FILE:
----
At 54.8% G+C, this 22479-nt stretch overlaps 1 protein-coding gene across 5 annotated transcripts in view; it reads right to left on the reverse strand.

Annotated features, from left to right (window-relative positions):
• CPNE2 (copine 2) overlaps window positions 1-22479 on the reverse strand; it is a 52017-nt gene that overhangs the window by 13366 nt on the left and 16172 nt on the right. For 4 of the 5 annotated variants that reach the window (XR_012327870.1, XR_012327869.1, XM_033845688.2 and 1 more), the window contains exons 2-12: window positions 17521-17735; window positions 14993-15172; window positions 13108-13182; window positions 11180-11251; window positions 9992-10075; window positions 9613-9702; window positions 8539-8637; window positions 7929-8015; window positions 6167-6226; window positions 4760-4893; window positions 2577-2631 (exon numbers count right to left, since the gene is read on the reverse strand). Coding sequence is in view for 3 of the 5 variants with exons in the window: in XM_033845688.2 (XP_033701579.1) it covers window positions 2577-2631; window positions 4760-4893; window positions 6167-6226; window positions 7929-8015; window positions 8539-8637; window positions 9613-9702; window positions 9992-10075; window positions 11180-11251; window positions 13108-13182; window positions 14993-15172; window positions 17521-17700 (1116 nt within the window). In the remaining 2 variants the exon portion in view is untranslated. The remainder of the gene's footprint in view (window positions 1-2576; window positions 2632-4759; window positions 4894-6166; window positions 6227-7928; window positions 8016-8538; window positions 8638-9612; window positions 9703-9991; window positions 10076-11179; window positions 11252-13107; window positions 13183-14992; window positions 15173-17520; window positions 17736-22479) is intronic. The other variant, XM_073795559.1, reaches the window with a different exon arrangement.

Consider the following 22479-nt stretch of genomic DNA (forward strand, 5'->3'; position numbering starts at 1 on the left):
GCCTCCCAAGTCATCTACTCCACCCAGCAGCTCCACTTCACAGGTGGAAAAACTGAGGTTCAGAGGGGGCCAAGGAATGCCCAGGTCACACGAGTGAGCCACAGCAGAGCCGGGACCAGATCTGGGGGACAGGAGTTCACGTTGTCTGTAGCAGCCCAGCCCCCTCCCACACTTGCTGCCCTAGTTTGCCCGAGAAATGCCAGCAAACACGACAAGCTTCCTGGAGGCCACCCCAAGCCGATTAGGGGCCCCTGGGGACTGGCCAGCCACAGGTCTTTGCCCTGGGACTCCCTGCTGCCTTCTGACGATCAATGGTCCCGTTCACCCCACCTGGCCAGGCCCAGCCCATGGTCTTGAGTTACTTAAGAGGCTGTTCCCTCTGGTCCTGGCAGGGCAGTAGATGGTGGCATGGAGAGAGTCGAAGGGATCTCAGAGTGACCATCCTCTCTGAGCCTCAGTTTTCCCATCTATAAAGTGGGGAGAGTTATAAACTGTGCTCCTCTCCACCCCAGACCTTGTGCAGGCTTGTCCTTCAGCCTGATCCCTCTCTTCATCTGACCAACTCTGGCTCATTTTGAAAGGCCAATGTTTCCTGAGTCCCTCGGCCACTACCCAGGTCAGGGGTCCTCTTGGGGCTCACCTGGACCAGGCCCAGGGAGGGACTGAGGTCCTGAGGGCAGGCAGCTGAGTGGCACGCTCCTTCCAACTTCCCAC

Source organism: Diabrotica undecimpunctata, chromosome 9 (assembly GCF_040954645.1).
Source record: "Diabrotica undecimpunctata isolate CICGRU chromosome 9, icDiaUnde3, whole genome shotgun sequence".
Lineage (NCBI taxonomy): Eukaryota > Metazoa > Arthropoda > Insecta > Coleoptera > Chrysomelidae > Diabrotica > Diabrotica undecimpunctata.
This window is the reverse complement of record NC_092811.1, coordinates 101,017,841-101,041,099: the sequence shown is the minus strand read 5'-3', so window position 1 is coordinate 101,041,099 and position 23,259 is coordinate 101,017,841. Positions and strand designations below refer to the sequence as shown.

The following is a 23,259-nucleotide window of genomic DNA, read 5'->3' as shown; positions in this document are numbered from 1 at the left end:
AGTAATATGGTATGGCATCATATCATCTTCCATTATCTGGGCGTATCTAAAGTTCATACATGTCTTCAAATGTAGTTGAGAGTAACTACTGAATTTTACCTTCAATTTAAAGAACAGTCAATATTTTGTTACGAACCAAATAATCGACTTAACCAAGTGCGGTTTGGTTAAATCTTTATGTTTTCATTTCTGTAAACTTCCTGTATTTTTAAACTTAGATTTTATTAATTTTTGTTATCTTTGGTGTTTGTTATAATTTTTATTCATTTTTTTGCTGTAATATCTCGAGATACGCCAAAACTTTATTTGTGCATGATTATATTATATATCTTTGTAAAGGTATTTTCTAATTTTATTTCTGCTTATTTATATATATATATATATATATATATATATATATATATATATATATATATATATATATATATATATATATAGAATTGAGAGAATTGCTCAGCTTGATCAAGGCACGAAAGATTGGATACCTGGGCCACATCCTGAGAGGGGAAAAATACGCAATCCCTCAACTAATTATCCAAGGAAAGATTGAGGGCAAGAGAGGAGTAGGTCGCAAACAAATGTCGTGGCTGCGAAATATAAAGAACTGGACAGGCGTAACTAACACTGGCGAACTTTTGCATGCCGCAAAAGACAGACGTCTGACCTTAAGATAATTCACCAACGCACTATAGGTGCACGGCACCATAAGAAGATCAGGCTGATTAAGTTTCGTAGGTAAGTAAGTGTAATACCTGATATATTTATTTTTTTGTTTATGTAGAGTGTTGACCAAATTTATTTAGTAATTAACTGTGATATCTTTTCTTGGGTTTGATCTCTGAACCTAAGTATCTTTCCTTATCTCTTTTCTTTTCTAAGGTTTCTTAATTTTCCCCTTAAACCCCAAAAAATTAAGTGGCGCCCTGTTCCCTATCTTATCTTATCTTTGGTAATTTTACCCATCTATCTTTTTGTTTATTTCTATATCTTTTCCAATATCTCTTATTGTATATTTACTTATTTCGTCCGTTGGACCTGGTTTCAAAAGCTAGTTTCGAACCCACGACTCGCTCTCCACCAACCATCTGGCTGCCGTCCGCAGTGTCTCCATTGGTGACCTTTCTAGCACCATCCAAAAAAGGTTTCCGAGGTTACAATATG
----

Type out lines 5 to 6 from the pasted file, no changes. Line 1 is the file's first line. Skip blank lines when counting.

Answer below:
GCCTCCCAAGTCATCTACTCCACCCAGCAGCTCCACTTCACAGGTGGAAAAACTGAGGTTCAGAGGGGGCCAAGGAATGCCCAGGTCACACGAGTGAGCCACAGCAGAGCCGGGACCAGATCTGGGGGACAGGAGTTCACGTTGTCTGTAGCAGCCCAGCCCCCTCCCACACTTGCTGCCCTAGTTTGCCCGAGAAATGCCAGCAAACACGACAAGCTTCCTGGAGGCCACCCCAAGCCGATTAGGGGCCCCTGGGGACTGGCCAGCCACAGGTCTTTGCCCTGGGACTCCCTGCTGCCTTCTGACGATCAATGGTCCCGTTCACCCCACCTGGCCAGGCCCAGCCCATGGTCTTGAGTTACTTAAGAGGCTGTTCCCTCTGGTCCTGGCAGGGCAGTAGATGGTGGCATGGAGAGAGTCGAAGGGATCTCAGAGTGACCATCCTCTCTGAGCCTCAGTTTTCCCATCTATAAAGTGGGGAGAGTTATAAACTGTGCTCCTCTCCACCCCAGACCTTGTGCAGGCTTGTCCTTCAGCCTGATCCCTCTCTTCATCTGACCAACTCTGGCTCATTTTGAAAGGCCAATGTTTCCTGAGTCCCTCGGCCACTACCCAGGTCAGGGGTCCTCTTGGGGCTCACCTGGACCAGGCCCAGGGAGGGACTGAGGTCCTGAGGGCAGGCAGCTGAGTGGCACGCTCCTTCCAACTTCCCAC

Source organism: Diabrotica undecimpunctata, chromosome 9 (assembly GCF_040954645.1).